HomeEditorial CommentZim can’t afford punishing power cuts

Zim can’t afford punishing power cuts


THE decision by Zimbabwe Electricity Transmission and Distribution Company (ZETDC) Holdings to enter into negotiations with Zambia and Mozambique to buy 280MW of power beginning October 2021 to close the deficit in the supply of power in the country is a welcome move.

ZETDC has disclosed that its decision to engage Mozambique and Zambia was triggered by the fact that the power utility is producing power ranging from 1 240MW to 1 600MW against an average demand forecast of about 1 735MW, leaving a power deficit of range of 145-500MW, mainly depending on the availability of imports or the power generation performance locally.

It is comforting news that on Monday, generation of power at Hwange Power Station returned to normal, with the unit improving the station output by an additional 150MW.  An additional 60,5MW is expected from the internal thermal and solar Independent Power Producers (IPPs) by December.

Another 125WM is set to be added next week with restoration of generator number one at Kariba, bringing back a total of 270MW with the coming in generator number six at Hwange Power Station.

This will at least ease the power problems in the country. The citizens have suffered long hours of power outages, while the industry, struggling to capacitate, is being taken back by the power shortages.

A reviving industry surely cannot rely on expensive sources of power such as diesel, and the decision to enter into negotiations with the neighbouring countries is a welcome move to alleviate the power shortages in the country.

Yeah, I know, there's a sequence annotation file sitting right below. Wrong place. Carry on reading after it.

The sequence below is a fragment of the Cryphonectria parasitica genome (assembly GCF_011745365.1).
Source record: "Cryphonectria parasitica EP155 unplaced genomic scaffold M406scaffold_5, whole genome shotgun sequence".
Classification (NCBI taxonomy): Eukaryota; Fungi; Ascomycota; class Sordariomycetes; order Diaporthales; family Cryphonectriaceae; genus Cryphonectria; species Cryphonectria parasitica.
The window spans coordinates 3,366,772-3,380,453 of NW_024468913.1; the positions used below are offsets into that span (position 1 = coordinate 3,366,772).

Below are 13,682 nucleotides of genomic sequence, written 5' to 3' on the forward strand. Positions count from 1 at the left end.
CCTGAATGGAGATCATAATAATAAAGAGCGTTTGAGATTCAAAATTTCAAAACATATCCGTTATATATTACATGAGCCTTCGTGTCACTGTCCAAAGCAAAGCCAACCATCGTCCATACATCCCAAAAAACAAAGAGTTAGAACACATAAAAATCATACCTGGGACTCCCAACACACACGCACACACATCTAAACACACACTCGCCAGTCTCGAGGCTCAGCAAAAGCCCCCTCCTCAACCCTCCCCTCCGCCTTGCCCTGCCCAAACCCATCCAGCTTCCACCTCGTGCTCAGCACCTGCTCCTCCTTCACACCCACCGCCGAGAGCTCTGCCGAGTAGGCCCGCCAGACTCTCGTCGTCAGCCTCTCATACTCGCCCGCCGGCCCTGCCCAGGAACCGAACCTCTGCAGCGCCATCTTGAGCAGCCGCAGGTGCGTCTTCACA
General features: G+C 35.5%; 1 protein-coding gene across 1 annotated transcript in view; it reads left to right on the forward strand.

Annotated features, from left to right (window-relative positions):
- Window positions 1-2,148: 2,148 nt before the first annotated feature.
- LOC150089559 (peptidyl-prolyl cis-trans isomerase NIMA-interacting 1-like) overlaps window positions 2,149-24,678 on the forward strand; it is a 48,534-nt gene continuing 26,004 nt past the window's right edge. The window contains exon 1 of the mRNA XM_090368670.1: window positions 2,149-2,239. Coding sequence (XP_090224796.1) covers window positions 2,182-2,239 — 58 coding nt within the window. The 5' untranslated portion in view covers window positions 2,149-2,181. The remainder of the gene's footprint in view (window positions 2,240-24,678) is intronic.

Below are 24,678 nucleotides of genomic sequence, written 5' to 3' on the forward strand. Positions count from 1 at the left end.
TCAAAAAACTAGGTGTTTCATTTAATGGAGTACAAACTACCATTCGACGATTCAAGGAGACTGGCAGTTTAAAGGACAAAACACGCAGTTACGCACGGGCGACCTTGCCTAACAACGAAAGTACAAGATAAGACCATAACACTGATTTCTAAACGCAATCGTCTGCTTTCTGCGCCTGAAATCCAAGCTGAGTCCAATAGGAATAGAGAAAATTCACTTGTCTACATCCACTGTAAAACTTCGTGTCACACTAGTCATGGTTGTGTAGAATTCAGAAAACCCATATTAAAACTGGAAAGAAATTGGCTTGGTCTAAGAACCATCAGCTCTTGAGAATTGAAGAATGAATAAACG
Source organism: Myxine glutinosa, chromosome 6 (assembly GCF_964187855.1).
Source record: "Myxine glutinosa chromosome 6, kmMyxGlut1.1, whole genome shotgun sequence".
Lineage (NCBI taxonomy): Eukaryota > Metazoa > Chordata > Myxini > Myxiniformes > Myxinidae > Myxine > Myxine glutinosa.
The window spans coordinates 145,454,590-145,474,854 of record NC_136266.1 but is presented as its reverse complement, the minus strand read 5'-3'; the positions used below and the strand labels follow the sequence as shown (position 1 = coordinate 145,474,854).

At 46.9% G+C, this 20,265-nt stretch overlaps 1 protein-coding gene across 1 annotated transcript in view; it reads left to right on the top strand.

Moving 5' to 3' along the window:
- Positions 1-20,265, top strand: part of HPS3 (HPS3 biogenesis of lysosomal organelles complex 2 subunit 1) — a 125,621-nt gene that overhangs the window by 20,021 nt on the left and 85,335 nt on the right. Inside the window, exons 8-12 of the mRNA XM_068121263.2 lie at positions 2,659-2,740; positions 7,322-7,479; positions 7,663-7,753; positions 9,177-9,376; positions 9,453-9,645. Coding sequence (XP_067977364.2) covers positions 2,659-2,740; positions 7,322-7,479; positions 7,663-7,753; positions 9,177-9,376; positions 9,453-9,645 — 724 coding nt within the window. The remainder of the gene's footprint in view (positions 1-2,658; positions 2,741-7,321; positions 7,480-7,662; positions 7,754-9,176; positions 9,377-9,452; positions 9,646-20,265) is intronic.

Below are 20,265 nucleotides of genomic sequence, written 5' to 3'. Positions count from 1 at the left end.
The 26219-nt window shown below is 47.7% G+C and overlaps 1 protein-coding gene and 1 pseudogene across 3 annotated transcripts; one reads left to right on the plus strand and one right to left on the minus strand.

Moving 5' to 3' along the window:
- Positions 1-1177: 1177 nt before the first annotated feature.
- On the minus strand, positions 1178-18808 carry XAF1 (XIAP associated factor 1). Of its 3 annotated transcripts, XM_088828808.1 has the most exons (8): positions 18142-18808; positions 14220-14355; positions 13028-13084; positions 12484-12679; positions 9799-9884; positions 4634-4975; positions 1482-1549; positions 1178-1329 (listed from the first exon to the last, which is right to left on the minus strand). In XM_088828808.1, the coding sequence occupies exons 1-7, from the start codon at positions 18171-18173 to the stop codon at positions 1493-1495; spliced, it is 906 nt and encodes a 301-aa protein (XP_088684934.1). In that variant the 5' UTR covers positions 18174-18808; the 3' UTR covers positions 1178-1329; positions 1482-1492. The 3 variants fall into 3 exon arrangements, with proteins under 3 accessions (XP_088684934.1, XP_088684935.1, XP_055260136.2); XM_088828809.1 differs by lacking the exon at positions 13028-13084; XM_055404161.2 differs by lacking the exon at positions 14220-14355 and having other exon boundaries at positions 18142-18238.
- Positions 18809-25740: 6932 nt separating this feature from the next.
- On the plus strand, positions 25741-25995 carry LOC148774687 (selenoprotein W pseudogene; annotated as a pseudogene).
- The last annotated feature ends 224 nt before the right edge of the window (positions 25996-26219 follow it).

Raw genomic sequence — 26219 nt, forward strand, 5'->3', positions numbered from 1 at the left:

We, however, urge the power utility to make good its financial commitment towards the purchase of power. Past incidents when the country was denied power by South Africa because it owed its power utility, the Electricity Supply Commission huge amounts of money were disgraceful to the country and should never be repeated.

President Emmerson Mnangagwa, during his campaign period, promised to improve power infrastructure in the country because he is well aware that revival of the industry requires power.  This will bring down the cost of production and prevent unnecessary interruptions on production due to shortage of electricity.

The country should have its priorities right. We talk of rural electrification when we cannot have enough for the urban population, the engine room of the country’s economy. The country should gradually invest in solar infrastructure to prevent a situation where it will be forced to import power again. Zesa executive chairman Sydney Gata should know that sustainable strategies are needed in the field of power generation.

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